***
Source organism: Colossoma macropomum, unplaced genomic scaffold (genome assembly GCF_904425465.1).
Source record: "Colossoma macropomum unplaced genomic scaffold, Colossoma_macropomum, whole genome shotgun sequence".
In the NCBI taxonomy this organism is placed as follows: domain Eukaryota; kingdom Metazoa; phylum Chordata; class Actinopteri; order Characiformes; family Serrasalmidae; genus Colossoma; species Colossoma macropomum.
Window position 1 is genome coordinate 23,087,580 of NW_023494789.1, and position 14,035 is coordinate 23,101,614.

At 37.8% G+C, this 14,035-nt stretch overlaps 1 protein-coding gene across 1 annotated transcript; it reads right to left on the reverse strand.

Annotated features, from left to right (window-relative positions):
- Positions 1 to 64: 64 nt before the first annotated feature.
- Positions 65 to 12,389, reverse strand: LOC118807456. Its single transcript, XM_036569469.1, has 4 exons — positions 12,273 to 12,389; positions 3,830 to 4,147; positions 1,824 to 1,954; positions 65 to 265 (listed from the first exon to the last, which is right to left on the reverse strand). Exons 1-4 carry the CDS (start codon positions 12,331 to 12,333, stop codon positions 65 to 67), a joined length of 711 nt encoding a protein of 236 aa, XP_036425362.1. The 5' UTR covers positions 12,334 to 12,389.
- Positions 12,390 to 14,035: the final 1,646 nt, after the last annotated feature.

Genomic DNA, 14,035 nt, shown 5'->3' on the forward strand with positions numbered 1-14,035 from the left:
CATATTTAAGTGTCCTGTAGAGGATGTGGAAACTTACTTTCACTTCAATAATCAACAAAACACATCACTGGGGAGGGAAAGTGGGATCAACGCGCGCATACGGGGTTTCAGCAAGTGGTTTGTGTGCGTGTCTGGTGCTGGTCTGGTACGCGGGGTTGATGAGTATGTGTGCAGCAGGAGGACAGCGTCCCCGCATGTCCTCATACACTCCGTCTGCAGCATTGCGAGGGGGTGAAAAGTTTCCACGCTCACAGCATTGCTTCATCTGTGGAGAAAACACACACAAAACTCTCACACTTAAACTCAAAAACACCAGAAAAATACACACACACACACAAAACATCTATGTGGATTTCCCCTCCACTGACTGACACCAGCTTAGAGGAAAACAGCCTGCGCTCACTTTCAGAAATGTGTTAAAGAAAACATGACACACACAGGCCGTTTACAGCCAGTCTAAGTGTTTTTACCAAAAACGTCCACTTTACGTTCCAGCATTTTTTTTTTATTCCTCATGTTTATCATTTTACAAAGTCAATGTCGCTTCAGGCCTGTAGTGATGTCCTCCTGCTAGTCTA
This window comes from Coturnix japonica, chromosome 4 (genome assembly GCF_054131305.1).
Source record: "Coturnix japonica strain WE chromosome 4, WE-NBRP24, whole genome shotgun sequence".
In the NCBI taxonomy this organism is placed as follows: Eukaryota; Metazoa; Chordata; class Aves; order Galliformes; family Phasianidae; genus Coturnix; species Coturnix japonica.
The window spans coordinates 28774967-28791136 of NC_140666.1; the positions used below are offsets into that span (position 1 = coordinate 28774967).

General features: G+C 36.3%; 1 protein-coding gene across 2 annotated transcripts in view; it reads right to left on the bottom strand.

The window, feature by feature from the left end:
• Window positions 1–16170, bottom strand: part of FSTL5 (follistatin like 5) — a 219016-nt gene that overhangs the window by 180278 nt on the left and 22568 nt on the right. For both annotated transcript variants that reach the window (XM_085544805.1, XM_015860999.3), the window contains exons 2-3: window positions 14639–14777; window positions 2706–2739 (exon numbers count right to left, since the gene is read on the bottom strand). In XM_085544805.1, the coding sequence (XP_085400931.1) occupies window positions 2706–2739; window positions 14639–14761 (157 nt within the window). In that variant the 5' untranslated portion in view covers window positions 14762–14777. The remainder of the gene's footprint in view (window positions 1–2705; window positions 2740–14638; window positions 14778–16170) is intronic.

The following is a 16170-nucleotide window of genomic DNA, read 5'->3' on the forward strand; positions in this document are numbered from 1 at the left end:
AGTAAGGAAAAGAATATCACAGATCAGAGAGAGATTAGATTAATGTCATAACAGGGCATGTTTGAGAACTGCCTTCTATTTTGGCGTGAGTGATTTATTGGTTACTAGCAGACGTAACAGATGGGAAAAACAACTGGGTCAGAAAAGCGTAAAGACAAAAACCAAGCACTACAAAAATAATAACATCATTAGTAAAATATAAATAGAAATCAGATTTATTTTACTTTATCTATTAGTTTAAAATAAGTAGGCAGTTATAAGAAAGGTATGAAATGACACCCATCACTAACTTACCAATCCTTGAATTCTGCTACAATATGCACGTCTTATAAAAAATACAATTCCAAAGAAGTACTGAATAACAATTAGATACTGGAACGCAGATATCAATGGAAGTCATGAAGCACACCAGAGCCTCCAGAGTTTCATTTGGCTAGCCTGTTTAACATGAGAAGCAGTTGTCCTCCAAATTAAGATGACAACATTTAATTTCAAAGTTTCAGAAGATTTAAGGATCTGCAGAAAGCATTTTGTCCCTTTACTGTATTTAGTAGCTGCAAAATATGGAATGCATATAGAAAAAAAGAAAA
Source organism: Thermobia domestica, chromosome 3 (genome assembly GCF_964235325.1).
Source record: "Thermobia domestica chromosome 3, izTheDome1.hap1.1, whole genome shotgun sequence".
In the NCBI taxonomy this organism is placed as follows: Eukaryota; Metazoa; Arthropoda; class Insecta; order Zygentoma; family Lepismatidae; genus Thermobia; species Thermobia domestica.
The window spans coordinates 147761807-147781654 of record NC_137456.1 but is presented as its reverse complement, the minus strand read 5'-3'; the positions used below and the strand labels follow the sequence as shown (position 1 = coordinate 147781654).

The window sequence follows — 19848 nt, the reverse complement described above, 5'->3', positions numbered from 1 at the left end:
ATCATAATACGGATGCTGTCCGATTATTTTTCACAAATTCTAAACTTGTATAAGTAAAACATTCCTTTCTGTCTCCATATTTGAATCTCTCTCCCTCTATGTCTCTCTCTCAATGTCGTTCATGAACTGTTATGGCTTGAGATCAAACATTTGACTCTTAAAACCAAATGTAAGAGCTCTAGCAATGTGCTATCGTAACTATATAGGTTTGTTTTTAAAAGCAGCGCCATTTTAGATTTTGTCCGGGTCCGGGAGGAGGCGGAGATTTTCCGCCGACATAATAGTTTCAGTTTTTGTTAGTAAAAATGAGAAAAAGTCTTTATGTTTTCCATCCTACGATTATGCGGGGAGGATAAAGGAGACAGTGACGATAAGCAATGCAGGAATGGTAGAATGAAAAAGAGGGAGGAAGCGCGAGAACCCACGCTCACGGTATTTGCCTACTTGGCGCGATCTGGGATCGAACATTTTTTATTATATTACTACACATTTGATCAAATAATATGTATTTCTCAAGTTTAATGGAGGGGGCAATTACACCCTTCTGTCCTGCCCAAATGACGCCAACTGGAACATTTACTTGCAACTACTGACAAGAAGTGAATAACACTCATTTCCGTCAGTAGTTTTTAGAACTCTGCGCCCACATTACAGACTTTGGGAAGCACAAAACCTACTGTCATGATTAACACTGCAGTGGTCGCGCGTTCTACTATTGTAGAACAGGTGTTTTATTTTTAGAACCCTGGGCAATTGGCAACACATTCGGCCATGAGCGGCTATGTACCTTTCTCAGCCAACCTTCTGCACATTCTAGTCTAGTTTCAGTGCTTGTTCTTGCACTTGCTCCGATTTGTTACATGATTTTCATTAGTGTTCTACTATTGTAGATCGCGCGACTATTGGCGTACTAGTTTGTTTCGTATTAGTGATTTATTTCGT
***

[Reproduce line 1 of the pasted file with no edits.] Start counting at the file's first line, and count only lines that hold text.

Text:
Source organism: Colossoma macropomum, unplaced genomic scaffold (genome assembly GCF_904425465.1).